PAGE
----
January’s hard freeze caught Lafayette off guard. But experts say we shouldn’t be surprised because hard freezes are a regular part of life here.
Despite extreme heat being the No. 1 cause of death among weather events, more deadly than hurricanes, or floods and tornadoes combined, institutional protections from it often fall short.
While the country is not expected to halve its emissions as hoped, Louisiana is nowhere near being on track to meet emission reduction goals laid out in Gov. John Bel Edwards’ Climate Action Plan.
The state’s Climate Action Plan aims for a 26-28% reduction in greenhouse gas emissions compared to 2005 levels by 2025, and 40-50% by 2030. But emissions aren’t budging.
Source: The Advertiser
Homewood’s primary effect is during smaller storms and is localized to the banks of the Vermilion River. That caps the number of homes likely spared from flooding.
Over the next month, The Current will host a series of Listening Sessions with folks on the front lines. We want to bring together people with different, even opposing, views to dig deeper into this important discussion.
LCG is pursuing five massive detention projects to address flooding in Lafayette Parish. One project would convert a sugar cane field into a 200-acre pond. Detention ponds hold water during storm events, slowing flows to the river and other drainage channels. In the floods 2016, water overflowed out of drainage channels and into thousands of homes.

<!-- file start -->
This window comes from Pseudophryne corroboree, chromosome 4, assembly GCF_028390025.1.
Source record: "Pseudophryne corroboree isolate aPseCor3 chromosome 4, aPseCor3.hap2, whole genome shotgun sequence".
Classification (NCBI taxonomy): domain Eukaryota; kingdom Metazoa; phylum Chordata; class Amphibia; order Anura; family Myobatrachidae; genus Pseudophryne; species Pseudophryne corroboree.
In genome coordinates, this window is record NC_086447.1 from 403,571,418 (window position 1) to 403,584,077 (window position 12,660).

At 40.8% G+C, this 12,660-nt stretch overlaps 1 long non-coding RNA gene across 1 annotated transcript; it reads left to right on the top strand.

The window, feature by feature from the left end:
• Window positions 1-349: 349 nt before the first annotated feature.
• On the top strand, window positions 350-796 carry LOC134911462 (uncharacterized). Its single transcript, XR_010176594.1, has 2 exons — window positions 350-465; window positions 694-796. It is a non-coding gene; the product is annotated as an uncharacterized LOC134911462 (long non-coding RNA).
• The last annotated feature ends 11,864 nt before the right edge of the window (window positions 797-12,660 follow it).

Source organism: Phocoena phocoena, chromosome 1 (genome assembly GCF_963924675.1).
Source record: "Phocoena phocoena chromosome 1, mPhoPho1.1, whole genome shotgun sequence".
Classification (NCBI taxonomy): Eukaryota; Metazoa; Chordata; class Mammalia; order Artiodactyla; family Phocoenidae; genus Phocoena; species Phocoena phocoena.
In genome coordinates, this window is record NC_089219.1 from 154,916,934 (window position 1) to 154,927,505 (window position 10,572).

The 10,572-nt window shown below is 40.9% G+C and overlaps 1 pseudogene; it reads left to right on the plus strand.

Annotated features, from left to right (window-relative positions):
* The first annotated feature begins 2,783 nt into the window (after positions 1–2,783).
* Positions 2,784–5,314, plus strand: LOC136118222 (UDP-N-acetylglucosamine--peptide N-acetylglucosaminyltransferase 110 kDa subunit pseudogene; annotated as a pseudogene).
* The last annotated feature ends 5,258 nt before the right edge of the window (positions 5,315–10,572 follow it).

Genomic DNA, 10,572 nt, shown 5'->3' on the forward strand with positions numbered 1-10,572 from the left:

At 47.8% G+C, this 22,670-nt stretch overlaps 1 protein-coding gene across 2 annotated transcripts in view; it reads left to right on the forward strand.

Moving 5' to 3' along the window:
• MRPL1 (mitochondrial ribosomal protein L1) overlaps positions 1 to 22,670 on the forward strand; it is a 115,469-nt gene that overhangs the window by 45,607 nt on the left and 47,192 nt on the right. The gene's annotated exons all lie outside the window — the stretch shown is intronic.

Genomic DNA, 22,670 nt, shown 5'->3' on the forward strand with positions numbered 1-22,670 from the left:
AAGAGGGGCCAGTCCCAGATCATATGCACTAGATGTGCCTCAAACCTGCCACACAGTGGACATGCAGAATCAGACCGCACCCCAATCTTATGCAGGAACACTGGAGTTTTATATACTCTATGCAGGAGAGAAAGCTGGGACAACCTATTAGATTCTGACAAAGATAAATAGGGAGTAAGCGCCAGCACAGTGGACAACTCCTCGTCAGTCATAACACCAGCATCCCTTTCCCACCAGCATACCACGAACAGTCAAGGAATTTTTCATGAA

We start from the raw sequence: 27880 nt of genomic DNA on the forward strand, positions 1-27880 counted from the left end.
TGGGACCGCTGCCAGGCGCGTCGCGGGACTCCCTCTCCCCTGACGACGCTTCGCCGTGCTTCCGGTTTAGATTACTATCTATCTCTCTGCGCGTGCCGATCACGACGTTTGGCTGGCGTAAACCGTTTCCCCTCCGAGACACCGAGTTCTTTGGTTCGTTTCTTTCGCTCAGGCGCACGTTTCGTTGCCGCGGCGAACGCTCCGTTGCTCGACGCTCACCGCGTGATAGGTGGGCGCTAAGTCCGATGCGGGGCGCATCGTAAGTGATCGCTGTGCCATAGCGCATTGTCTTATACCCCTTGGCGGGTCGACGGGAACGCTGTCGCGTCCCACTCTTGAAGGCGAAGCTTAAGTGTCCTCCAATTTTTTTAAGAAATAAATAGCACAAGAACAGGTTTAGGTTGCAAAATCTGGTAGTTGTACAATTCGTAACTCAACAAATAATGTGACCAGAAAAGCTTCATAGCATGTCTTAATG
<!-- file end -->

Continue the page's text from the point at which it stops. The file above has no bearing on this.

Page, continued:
LCG made public necessity declarations for five parcels, freezing them from commercial development while studies are completed. KLFY reports that public works officials have reviewed 90 sites, narrowing the field to 20, including the five currently under consideration.
A generational challenge has no easy solutions. But there are opportunities to pivot using what we already have at our disposal.
Fighting climate change takes a global effort — one that we are simply choosing not to participate in.